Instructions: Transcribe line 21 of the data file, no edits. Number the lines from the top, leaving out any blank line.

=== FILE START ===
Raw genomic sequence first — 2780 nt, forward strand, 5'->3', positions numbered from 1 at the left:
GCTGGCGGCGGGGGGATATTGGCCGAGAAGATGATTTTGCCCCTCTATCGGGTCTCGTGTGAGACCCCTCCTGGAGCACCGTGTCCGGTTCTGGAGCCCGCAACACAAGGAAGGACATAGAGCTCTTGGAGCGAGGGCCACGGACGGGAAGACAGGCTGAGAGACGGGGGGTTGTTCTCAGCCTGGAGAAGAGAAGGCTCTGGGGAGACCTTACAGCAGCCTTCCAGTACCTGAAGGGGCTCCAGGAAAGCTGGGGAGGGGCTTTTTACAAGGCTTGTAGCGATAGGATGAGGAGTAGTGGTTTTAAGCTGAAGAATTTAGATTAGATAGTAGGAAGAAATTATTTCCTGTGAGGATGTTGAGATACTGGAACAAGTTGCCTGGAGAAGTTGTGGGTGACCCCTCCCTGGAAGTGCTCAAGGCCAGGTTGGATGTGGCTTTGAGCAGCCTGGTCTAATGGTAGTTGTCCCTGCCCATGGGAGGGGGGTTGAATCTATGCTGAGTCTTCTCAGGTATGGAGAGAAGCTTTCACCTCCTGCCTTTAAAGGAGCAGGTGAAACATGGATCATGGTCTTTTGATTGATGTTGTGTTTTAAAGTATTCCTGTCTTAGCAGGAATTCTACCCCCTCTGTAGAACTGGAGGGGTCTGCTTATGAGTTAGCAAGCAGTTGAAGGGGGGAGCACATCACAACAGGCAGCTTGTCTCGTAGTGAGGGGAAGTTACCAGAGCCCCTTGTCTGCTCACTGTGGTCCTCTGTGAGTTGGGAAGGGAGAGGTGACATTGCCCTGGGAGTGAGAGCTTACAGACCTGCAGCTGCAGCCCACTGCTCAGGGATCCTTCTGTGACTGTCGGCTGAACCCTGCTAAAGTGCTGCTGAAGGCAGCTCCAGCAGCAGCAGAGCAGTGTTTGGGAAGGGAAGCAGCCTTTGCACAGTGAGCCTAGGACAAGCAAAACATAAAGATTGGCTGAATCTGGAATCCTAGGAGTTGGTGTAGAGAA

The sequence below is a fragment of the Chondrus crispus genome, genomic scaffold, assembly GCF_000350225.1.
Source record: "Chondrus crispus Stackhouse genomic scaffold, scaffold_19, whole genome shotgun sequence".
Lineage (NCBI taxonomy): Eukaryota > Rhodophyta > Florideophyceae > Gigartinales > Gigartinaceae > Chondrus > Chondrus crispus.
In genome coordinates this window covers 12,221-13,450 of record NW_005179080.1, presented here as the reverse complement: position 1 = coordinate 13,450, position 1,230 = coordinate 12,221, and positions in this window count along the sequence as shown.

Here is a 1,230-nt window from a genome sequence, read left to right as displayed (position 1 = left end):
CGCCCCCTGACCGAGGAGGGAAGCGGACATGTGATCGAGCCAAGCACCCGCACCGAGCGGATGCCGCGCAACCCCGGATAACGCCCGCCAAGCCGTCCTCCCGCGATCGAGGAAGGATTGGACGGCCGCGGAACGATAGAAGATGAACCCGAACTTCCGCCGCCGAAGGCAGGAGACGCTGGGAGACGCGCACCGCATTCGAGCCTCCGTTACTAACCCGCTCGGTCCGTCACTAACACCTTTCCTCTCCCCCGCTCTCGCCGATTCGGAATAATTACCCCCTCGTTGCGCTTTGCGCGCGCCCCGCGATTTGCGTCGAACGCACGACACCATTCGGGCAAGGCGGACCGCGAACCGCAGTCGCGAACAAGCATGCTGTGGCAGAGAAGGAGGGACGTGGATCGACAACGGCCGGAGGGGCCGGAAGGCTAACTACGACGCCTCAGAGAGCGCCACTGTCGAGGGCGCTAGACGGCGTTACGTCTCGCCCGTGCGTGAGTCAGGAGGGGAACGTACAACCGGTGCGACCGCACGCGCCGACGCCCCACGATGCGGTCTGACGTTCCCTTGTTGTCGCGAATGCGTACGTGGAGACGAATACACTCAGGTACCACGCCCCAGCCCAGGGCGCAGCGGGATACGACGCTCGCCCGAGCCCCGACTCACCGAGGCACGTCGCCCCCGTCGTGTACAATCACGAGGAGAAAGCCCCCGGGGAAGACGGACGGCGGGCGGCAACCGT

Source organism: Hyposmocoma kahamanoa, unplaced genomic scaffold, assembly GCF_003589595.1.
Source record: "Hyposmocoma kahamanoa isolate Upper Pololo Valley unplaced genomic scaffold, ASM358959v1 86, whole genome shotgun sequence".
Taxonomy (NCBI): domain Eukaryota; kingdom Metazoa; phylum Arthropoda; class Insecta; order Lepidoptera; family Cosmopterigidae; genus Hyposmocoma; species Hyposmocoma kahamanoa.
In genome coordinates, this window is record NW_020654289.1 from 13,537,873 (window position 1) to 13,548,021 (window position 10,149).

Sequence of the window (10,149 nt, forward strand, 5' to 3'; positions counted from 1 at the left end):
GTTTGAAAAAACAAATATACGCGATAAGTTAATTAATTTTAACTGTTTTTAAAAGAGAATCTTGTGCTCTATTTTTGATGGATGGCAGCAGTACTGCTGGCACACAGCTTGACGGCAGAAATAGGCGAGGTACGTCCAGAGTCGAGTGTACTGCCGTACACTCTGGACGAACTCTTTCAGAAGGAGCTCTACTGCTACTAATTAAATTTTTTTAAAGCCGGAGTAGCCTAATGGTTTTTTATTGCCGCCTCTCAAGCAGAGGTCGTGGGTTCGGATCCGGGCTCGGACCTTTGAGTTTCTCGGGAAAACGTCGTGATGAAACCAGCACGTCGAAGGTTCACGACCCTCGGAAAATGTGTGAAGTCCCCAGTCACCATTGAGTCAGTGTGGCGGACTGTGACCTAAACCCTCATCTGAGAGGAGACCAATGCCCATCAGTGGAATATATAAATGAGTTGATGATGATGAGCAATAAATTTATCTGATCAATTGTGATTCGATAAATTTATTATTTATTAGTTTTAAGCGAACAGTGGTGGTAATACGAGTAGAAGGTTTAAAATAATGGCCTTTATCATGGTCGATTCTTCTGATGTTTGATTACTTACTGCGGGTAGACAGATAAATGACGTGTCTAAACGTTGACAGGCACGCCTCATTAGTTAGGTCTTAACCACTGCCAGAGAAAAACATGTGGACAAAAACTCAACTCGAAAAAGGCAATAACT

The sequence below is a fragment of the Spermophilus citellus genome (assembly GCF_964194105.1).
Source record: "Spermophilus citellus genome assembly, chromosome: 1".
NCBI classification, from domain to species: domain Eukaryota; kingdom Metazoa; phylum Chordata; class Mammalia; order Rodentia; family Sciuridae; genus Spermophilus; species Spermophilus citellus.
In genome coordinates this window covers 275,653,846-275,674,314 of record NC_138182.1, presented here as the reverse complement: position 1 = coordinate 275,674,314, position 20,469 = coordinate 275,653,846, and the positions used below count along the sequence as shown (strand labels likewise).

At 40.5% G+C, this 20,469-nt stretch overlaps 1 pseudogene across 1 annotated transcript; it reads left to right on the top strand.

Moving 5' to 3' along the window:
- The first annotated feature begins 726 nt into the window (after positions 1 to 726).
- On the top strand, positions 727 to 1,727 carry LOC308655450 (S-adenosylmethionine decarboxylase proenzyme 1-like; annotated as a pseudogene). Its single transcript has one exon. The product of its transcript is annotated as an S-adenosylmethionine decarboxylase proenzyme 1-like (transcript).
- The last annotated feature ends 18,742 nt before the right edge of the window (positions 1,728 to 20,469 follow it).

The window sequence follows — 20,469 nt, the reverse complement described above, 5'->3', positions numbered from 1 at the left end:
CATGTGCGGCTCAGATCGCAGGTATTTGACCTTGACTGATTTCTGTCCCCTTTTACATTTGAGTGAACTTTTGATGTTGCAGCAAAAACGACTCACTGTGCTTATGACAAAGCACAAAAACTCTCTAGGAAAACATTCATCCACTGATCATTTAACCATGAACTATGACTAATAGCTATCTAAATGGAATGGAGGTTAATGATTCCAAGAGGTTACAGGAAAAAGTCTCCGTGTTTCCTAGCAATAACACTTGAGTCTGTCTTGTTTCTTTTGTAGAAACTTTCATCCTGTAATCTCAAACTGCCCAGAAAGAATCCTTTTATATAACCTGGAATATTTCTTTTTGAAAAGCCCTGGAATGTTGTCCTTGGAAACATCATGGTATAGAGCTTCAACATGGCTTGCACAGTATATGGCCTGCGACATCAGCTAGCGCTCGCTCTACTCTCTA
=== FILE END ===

- The first annotated feature begins 726 nt into the window (after positions 1 to 726).